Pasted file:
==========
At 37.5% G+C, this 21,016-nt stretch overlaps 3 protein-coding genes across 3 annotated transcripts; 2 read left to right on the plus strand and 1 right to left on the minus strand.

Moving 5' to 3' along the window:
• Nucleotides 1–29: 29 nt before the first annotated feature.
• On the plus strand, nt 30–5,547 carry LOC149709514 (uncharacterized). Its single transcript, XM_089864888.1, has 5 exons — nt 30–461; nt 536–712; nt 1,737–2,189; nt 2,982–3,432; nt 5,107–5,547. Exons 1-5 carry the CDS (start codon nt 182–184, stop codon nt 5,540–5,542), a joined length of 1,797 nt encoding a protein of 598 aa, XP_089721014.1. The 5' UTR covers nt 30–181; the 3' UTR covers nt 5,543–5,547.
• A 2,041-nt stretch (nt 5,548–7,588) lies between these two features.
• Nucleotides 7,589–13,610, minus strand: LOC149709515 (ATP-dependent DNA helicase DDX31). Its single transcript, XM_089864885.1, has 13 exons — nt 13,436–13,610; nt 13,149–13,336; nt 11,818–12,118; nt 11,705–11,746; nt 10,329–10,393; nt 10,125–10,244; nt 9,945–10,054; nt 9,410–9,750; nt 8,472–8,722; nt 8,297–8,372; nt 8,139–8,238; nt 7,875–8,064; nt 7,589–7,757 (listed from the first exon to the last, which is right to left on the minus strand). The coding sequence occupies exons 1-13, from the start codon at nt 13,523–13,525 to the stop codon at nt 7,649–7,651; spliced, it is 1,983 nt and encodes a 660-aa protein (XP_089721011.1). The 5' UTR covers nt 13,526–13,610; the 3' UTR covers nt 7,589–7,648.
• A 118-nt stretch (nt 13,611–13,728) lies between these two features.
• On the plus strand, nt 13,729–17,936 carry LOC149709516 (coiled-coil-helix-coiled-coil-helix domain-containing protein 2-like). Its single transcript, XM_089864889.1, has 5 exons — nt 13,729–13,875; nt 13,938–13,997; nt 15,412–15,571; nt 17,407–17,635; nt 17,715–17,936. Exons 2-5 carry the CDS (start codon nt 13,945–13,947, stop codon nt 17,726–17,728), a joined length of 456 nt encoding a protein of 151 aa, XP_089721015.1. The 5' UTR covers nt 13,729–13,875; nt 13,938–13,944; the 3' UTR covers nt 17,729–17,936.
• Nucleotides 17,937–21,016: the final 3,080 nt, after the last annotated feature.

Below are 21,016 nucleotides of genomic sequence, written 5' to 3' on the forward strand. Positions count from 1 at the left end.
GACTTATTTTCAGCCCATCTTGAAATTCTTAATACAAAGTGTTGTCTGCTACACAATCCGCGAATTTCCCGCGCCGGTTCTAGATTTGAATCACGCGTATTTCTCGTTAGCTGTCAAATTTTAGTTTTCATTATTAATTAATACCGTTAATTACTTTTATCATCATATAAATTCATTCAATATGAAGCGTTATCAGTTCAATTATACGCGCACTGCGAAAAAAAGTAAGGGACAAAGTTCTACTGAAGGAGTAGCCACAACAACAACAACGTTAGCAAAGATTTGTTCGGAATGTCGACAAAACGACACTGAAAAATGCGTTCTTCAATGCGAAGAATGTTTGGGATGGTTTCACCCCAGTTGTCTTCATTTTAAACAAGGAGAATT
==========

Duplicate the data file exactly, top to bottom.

At 37.5% G+C, this 21,016-nt stretch overlaps 3 protein-coding genes across 3 annotated transcripts; 2 read left to right on the plus strand and 1 right to left on the minus strand.

Moving 5' to 3' along the window:
• Nucleotides 1–29: 29 nt before the first annotated feature.
• On the plus strand, nt 30–5,547 carry LOC149709514 (uncharacterized). Its single transcript, XM_089864888.1, has 5 exons — nt 30–461; nt 536–712; nt 1,737–2,189; nt 2,982–3,432; nt 5,107–5,547. Exons 1-5 carry the CDS (start codon nt 182–184, stop codon nt 5,540–5,542), a joined length of 1,797 nt encoding a protein of 598 aa, XP_089721014.1. The 5' UTR covers nt 30–181; the 3' UTR covers nt 5,543–5,547.
• A 2,041-nt stretch (nt 5,548–7,588) lies between these two features.
• Nucleotides 7,589–13,610, minus strand: LOC149709515 (ATP-dependent DNA helicase DDX31). Its single transcript, XM_089864885.1, has 13 exons — nt 13,436–13,610; nt 13,149–13,336; nt 11,818–12,118; nt 11,705–11,746; nt 10,329–10,393; nt 10,125–10,244; nt 9,945–10,054; nt 9,410–9,750; nt 8,472–8,722; nt 8,297–8,372; nt 8,139–8,238; nt 7,875–8,064; nt 7,589–7,757 (listed from the first exon to the last, which is right to left on the minus strand). The coding sequence occupies exons 1-13, from the start codon at nt 13,523–13,525 to the stop codon at nt 7,649–7,651; spliced, it is 1,983 nt and encodes a 660-aa protein (XP_089721011.1). The 5' UTR covers nt 13,526–13,610; the 3' UTR covers nt 7,589–7,648.
• A 118-nt stretch (nt 13,611–13,728) lies between these two features.
• On the plus strand, nt 13,729–17,936 carry LOC149709516 (coiled-coil-helix-coiled-coil-helix domain-containing protein 2-like). Its single transcript, XM_089864889.1, has 5 exons — nt 13,729–13,875; nt 13,938–13,997; nt 15,412–15,571; nt 17,407–17,635; nt 17,715–17,936. Exons 2-5 carry the CDS (start codon nt 13,945–13,947, stop codon nt 17,726–17,728), a joined length of 456 nt encoding a protein of 151 aa, XP_089721015.1. The 5' UTR covers nt 13,729–13,875; nt 13,938–13,944; the 3' UTR covers nt 17,729–17,936.
• Nucleotides 17,937–21,016: the final 3,080 nt, after the last annotated feature.

Below are 21,016 nucleotides of genomic sequence, written 5' to 3' on the forward strand. Positions count from 1 at the left end.
GACTTATTTTCAGCCCATCTTGAAATTCTTAATACAAAGTGTTGTCTGCTACACAATCCGCGAATTTCCCGCGCCGGTTCTAGATTTGAATCACGCGTATTTCTCGTTAGCTGTCAAATTTTAGTTTTCATTATTAATTAATACCGTTAATTACTTTTATCATCATATAAATTCATTCAATATGAAGCGTTATCAGTTCAATTATACGCGCACTGCGAAAAAAAGTAAGGGACAAAGTTCTACTGAAGGAGTAGCCACAACAACAACAACGTTAGCAAAGATTTGTTCGGAATGTCGACAAAACGACACTGAAAAATGCGTTCTTCAATGCGAAGAATGTTTGGGATGGTTTCACCCCAGTTGTCTTCATTTTAAACAAGGAGAATT